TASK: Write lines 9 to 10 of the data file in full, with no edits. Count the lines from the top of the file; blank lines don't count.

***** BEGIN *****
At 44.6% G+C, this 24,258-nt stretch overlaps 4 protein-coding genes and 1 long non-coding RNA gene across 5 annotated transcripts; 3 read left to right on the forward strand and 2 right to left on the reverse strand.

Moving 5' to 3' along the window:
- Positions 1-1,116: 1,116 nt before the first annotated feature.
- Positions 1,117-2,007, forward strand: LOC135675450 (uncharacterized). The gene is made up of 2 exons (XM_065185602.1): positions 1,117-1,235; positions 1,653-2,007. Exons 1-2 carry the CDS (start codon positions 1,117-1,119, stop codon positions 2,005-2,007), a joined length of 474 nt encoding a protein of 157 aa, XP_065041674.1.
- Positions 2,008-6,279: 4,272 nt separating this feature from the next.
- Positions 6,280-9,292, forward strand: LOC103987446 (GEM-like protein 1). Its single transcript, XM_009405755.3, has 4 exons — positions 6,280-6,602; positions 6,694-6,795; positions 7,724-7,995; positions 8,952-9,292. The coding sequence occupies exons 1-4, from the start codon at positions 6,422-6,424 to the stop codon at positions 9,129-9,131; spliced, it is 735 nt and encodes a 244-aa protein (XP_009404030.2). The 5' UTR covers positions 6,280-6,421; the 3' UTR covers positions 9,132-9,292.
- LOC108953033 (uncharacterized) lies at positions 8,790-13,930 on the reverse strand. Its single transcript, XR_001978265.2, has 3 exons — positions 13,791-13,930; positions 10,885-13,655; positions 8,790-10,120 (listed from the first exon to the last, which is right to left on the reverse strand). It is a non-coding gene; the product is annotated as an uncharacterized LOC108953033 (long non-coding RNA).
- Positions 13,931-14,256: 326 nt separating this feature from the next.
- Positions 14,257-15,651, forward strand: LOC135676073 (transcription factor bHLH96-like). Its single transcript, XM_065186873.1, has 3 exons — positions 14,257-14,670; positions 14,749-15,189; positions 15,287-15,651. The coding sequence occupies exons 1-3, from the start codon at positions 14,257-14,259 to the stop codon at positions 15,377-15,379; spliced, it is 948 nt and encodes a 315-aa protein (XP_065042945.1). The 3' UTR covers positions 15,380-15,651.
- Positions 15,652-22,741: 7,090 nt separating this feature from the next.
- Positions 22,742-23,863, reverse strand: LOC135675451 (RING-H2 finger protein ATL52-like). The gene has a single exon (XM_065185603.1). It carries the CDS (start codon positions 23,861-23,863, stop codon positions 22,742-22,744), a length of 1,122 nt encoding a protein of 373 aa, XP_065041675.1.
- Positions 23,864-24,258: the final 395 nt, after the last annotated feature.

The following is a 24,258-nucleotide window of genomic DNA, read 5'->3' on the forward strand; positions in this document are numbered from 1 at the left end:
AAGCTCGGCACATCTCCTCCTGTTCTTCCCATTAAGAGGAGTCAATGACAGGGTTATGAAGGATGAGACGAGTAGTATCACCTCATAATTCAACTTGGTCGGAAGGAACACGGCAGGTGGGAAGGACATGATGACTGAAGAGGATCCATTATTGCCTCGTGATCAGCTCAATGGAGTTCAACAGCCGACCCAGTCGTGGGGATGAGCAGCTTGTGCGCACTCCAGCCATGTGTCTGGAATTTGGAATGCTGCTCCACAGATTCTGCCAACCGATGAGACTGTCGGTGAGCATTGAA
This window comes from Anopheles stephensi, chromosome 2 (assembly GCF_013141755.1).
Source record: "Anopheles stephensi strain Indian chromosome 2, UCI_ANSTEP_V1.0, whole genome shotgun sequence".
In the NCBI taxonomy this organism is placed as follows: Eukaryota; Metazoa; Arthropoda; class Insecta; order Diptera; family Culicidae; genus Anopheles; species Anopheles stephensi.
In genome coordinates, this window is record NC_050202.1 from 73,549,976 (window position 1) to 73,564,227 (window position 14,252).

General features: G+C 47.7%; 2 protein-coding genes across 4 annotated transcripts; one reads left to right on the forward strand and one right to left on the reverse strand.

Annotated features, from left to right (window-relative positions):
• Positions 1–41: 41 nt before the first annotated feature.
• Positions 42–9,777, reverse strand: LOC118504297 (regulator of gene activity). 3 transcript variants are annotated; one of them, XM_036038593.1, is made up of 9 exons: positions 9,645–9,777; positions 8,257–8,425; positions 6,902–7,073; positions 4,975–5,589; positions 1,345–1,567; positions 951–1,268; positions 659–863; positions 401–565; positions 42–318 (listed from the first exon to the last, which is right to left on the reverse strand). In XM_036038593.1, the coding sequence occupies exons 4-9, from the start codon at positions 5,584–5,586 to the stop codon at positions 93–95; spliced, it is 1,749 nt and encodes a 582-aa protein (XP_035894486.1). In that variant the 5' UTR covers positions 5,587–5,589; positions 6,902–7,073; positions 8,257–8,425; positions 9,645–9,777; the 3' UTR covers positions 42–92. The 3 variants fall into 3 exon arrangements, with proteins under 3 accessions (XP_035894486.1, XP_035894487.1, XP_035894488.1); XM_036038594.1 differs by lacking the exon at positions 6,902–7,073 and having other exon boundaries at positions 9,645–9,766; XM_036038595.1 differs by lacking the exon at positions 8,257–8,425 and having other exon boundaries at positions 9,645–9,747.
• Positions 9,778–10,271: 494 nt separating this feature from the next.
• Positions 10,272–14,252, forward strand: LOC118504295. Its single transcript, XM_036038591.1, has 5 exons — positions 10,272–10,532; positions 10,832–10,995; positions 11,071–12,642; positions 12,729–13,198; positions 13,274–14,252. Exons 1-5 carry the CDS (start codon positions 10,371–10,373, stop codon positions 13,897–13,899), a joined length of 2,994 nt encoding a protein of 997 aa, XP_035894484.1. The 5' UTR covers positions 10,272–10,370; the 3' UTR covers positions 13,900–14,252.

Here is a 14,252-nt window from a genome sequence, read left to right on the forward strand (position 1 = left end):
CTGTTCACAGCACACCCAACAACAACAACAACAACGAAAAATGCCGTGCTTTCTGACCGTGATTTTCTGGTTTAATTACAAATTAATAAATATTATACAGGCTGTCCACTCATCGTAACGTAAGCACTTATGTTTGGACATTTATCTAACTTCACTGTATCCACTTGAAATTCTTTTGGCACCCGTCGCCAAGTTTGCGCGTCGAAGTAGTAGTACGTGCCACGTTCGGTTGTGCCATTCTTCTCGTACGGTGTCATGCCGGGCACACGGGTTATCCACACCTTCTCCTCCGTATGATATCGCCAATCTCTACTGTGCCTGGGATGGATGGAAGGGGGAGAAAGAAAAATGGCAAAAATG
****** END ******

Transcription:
- Positions 14,257-15,651, forward strand: LOC135676073 (transcription factor bHLH96-like). Its single transcript, XM_065186873.1, has 3 exons — positions 14,257-14,670; positions 14,749-15,189; positions 15,287-15,651. The coding sequence occupies exons 1-3, from the start codon at positions 14,257-14,259 to the stop codon at positions 15,377-15,379; spliced, it is 948 nt and encodes a 315-aa protein (XP_065042945.1). The 3' UTR covers positions 15,380-15,651.
- Positions 15,652-22,741: 7,090 nt separating this feature from the next.